Viking isotope dating
Archaeologists first stumbled upon the Dorset burial pit in June 2009 while supervising roadwork near the town of Weymouth.Careful excavation by the company Oxford Archaeology exhumed 51 skulls, which were found in one area of the pit, and 54 bodies, which had been thrown haphazardly into another section.Next, an isotope analysis raised the startling possibility that the decapitated men were Scandinavians—possibly a band of Vikings systematically executed by the native Britons they had set out to conquer.And this week, researchers announced their latest intriguing find: a pair of front teeth with deep horizontal grooves that may be one of the few examples of dental modification ever unearthed in Europe.Since its 2009 discovery in the English county of Dorset, a 1,000-year-old burial pit thought to contain the remains of headless Viking warriors has yielded one surprising find after another.First, radiocarbon dating revealed that the remains were interred during the late Saxon era, much later than archaeologists initially thought.But radiocarbon dating suggested the burial had occurred much more recently, between roughly 9 A. “The time period we’re now looking at is one of considerable conflict between the resident Saxon population and invading Danes,” project manager David Score explained.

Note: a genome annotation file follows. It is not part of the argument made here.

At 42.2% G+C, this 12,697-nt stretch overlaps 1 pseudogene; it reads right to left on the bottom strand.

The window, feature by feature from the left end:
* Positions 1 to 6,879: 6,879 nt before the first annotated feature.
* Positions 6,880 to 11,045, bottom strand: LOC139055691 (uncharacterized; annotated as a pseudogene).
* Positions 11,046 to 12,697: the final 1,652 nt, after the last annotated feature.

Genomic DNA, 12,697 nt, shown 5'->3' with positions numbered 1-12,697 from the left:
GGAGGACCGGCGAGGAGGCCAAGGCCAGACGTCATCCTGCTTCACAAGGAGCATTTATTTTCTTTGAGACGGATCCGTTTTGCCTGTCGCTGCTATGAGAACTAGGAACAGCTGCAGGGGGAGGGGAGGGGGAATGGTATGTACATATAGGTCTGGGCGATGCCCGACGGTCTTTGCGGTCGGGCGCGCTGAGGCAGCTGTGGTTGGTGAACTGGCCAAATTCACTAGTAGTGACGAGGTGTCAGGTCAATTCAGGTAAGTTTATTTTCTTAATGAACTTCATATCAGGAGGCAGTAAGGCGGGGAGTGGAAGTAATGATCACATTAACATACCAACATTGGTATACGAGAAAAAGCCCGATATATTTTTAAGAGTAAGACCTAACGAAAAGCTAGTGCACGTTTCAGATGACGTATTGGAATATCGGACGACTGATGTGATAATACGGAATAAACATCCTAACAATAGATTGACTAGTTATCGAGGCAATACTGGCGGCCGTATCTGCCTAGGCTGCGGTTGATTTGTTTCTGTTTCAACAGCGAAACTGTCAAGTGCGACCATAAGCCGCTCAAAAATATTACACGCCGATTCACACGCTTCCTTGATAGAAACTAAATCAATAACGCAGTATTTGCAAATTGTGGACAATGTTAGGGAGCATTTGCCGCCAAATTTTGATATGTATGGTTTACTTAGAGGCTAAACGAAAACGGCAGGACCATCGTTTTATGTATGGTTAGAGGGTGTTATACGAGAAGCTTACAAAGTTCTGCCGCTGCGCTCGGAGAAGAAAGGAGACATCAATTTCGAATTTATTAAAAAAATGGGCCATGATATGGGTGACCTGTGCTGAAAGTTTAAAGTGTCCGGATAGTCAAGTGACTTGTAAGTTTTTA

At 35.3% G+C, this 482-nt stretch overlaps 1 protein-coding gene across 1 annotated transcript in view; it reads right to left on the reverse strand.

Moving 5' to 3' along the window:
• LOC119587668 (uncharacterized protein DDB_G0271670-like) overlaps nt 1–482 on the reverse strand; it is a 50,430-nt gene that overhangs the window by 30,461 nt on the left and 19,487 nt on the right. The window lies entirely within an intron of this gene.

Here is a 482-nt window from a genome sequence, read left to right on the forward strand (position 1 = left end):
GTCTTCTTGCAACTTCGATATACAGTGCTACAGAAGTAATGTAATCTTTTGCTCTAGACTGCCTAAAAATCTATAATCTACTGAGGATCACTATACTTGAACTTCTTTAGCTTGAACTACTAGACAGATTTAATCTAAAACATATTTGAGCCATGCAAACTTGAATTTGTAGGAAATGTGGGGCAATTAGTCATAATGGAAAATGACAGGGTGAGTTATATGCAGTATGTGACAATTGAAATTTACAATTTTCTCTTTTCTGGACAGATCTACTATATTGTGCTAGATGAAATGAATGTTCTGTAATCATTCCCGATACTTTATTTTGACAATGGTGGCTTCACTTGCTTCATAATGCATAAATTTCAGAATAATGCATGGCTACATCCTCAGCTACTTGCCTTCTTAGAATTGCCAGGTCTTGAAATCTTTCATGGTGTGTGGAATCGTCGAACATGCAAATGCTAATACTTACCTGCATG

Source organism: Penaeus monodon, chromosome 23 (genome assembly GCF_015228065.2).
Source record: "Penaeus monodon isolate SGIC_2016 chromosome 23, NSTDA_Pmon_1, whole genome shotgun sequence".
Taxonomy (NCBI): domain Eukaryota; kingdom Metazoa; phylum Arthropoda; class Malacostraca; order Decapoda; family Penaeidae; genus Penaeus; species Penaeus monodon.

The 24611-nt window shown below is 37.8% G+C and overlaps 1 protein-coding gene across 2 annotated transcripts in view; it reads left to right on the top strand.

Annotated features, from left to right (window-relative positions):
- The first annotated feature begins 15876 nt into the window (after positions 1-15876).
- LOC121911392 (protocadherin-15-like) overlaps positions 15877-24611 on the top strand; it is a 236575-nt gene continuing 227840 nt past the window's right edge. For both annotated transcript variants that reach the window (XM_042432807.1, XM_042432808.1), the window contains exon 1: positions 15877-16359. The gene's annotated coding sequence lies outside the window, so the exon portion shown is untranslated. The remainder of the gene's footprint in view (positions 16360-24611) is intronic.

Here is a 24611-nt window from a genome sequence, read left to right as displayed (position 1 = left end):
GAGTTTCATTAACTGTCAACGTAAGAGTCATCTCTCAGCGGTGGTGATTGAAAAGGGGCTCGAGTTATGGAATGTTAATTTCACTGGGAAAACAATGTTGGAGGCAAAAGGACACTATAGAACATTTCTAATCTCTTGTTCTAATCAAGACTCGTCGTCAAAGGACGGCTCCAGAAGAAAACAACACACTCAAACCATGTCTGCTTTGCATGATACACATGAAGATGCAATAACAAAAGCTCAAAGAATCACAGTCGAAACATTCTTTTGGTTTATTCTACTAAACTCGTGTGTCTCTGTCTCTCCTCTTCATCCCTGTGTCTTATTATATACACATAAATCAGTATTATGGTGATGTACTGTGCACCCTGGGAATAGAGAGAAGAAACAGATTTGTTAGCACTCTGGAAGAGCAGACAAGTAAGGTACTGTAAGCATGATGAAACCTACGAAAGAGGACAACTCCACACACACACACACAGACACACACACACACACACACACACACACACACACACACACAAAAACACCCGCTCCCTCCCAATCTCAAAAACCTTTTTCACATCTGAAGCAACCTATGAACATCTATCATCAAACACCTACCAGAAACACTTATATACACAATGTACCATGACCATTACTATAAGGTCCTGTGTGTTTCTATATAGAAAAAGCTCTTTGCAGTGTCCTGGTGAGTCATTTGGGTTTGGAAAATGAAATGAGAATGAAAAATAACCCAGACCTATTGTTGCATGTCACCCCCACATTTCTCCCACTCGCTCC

The excavated village contains traces of up to 400 farm buildings, including several longhouses that would have each formed the center of a family farm."The significance is in the size of the site — it makes it possible for us to test the knowledge that we already have," Balsgaard Juul told Live Science."We have an idea of how the society developed at this time and how these villages developed, but now it is actually possible for us to test whether we can recognize these features in a large excavation such as this," she said."We usually say that these types of houses have a duration of at least 30 years, so it means that some areas of this village were inhabited for a very long time." The ancient village included between eight and 10 longhouses at different times, each around 110 feet (33 meters) long and 18 feet (5.5 m) wide.Each longhouse would have been the main building of a family farm, and home to between eight and 15 people, she said.
Based on the distinctive shapes of the buildings, researchers have dated the remains to between A. 300 to 600 — a time known as the early medieval period in Europe, during the Germanic Iron Age in Denmark.